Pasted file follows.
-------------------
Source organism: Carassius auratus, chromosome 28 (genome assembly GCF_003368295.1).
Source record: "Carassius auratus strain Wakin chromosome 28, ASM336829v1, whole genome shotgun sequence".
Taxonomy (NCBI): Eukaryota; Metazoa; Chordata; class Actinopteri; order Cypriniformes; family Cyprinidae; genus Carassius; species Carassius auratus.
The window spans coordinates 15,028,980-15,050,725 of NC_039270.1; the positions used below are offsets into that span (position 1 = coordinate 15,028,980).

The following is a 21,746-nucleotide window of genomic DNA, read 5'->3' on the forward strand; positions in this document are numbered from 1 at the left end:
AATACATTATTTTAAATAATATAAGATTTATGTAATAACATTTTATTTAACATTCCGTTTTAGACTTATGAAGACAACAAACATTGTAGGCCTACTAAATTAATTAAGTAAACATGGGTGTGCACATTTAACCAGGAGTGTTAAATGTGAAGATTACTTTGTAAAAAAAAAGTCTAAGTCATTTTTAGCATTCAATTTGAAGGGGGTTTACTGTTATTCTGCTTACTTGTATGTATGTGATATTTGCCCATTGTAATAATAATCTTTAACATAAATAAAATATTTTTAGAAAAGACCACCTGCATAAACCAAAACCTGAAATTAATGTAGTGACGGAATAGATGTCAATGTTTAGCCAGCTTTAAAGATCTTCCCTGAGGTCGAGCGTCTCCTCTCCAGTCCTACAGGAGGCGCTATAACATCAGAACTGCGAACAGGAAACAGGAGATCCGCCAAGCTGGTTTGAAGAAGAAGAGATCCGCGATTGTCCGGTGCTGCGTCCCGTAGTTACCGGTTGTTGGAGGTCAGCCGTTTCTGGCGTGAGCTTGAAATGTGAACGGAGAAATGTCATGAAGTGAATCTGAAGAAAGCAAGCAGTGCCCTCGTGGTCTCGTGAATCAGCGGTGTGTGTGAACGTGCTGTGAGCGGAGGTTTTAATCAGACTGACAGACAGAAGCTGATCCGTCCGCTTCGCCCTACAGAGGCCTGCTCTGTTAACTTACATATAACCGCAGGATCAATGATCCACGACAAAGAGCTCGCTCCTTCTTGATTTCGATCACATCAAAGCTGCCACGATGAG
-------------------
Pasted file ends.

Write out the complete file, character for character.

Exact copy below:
Source organism: Carassius auratus, chromosome 28 (genome assembly GCF_003368295.1).
Source record: "Carassius auratus strain Wakin chromosome 28, ASM336829v1, whole genome shotgun sequence".
Taxonomy (NCBI): Eukaryota; Metazoa; Chordata; class Actinopteri; order Cypriniformes; family Cyprinidae; genus Carassius; species Carassius auratus.
The window spans coordinates 15,028,980-15,050,725 of NC_039270.1; the positions used below are offsets into that span (position 1 = coordinate 15,028,980).

The following is a 21,746-nucleotide window of genomic DNA, read 5'->3' on the forward strand; positions in this document are numbered from 1 at the left end:
AATACATTATTTTAAATAATATAAGATTTATGTAATAACATTTTATTTAACATTCCGTTTTAGACTTATGAAGACAACAAACATTGTAGGCCTACTAAATTAATTAAGTAAACATGGGTGTGCACATTTAACCAGGAGTGTTAAATGTGAAGATTACTTTGTAAAAAAAAAGTCTAAGTCATTTTTAGCATTCAATTTGAAGGGGGTTTACTGTTATTCTGCTTACTTGTATGTATGTGATATTTGCCCATTGTAATAATAATCTTTAACATAAATAAAATATTTTTAGAAAAGACCACCTGCATAAACCAAAACCTGAAATTAATGTAGTGACGGAATAGATGTCAATGTTTAGCCAGCTTTAAAGATCTTCCCTGAGGTCGAGCGTCTCCTCTCCAGTCCTACAGGAGGCGCTATAACATCAGAACTGCGAACAGGAAACAGGAGATCCGCCAAGCTGGTTTGAAGAAGAAGAGATCCGCGATTGTCCGGTGCTGCGTCCCGTAGTTACCGGTTGTTGGAGGTCAGCCGTTTCTGGCGTGAGCTTGAAATGTGAACGGAGAAATGTCATGAAGTGAATCTGAAGAAAGCAAGCAGTGCCCTCGTGGTCTCGTGAATCAGCGGTGTGTGTGAACGTGCTGTGAGCGGAGGTTTTAATCAGACTGACAGACAGAAGCTGATCCGTCCGCTTCGCCCTACAGAGGCCTGCTCTGTTAACTTACATATAACCGCAGGATCAATGATCCACGACAAAGAGCTCGCTCCTTCTTGATTTCGATCACATCAAAGCTGCCACGATGAG